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    Massive turnout in defence of Mexico’s electoral authority

    MEXICO CITY (AP) – Tens of thousands of people packed the Mexican capital’s main boulevard on Sunday to protest President Andrés Manuel López Obrador’s proposal to overhaul the country’s electoral authority in the largest demonstration against one of the president’s efforts during his nearly four years in office.

    The massive turnout was a strong rebuke of the president’s assertion that criticism comes only from a relatively small, elite opposition.

    Opposition parties and civil society organisations had called on Mexicans to demonstrate in the capital and other cities against proposed electoral reforms that would remake the National Electoral Institute, one of the country’s most prized and trusted institutions.

    López Obrador sees the institute as beholden to the elite, but critics say his reforms would threaten its independence and make it more political. The initiative includes eliminating state-level electoral offices, cutting public financing of political parties and allowing the public to elect members of the electoral authority rather than the lower chamber of Congress.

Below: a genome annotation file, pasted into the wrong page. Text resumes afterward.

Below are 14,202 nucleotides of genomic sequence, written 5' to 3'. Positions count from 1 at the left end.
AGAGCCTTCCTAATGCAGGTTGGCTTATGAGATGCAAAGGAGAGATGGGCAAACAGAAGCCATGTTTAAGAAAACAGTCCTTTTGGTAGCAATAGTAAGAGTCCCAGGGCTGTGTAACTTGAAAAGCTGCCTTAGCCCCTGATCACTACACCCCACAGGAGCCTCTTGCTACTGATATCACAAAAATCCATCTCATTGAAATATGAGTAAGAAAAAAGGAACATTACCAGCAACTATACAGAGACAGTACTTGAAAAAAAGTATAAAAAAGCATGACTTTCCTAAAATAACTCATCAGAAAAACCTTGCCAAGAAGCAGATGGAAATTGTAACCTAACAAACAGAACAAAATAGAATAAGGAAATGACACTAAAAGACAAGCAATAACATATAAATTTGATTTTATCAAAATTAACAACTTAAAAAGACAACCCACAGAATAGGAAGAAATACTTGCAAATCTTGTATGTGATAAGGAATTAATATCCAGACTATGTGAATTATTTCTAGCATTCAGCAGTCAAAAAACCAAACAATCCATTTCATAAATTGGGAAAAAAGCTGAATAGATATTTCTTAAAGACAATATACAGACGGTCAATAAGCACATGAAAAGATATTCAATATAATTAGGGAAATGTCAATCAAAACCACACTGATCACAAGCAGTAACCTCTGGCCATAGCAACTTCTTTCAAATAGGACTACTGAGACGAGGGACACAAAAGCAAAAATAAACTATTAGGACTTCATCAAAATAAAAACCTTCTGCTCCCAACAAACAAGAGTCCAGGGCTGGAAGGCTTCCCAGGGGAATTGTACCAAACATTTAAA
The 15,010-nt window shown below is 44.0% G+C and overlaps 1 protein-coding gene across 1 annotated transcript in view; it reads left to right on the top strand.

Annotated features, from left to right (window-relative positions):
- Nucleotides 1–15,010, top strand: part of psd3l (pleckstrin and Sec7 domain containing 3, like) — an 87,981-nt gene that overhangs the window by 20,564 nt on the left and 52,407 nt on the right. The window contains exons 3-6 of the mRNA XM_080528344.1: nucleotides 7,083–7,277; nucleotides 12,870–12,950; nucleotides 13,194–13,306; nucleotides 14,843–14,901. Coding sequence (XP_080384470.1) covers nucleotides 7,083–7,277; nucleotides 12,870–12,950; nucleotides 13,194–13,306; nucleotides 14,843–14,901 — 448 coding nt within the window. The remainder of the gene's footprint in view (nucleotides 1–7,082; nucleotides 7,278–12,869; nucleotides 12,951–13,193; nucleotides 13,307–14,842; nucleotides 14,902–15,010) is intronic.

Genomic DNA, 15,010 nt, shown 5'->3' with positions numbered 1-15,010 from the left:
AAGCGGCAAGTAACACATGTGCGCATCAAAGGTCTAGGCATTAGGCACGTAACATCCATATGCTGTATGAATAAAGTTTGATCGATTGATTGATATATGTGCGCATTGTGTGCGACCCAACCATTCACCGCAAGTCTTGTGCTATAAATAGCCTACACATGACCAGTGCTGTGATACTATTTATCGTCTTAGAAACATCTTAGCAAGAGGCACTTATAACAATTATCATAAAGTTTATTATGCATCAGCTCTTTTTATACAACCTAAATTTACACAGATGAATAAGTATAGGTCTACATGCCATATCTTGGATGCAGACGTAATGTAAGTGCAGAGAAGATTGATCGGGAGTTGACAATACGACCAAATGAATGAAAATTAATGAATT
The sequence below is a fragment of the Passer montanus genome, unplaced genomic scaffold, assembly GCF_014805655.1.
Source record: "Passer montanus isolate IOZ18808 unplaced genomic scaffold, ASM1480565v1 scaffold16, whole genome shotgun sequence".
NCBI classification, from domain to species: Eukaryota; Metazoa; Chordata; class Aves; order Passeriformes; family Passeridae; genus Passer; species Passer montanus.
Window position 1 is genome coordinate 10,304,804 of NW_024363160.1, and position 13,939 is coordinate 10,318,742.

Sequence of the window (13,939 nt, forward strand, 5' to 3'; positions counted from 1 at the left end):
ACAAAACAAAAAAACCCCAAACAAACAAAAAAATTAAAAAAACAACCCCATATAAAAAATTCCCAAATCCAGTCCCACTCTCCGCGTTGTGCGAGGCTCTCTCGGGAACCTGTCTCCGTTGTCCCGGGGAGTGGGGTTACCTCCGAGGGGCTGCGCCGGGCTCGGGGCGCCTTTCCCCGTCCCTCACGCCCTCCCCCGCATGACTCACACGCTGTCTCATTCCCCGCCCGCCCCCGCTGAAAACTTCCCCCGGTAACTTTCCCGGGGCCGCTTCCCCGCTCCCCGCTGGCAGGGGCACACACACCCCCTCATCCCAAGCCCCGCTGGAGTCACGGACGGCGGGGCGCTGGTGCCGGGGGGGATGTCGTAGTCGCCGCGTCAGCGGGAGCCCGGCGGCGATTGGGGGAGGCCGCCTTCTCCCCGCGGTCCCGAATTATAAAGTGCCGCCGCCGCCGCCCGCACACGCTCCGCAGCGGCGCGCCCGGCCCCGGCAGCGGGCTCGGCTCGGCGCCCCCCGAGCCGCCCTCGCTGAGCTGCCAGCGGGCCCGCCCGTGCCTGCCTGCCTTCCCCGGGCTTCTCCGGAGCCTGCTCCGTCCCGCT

It would also reduce the number of legislators in the lower chamber of Congress from 500 to 300 and senators from 128 to 96 by eliminating at-large lawmakers. Those are not directly elected by voters, but appear on party lists and get seats based on their party’s proportion of the vote.

    The proposal is expected to be discussed in Mexico’s Congress in coming weeks, where the president’s Morena party and allies hold an advantage.

    “I’m already fed up with Andrés Manuel, with so many lies, so much crime,” said 45-year-old manager Alejandra Galán, as she raised a Mexican flag in the middle of the multitude.

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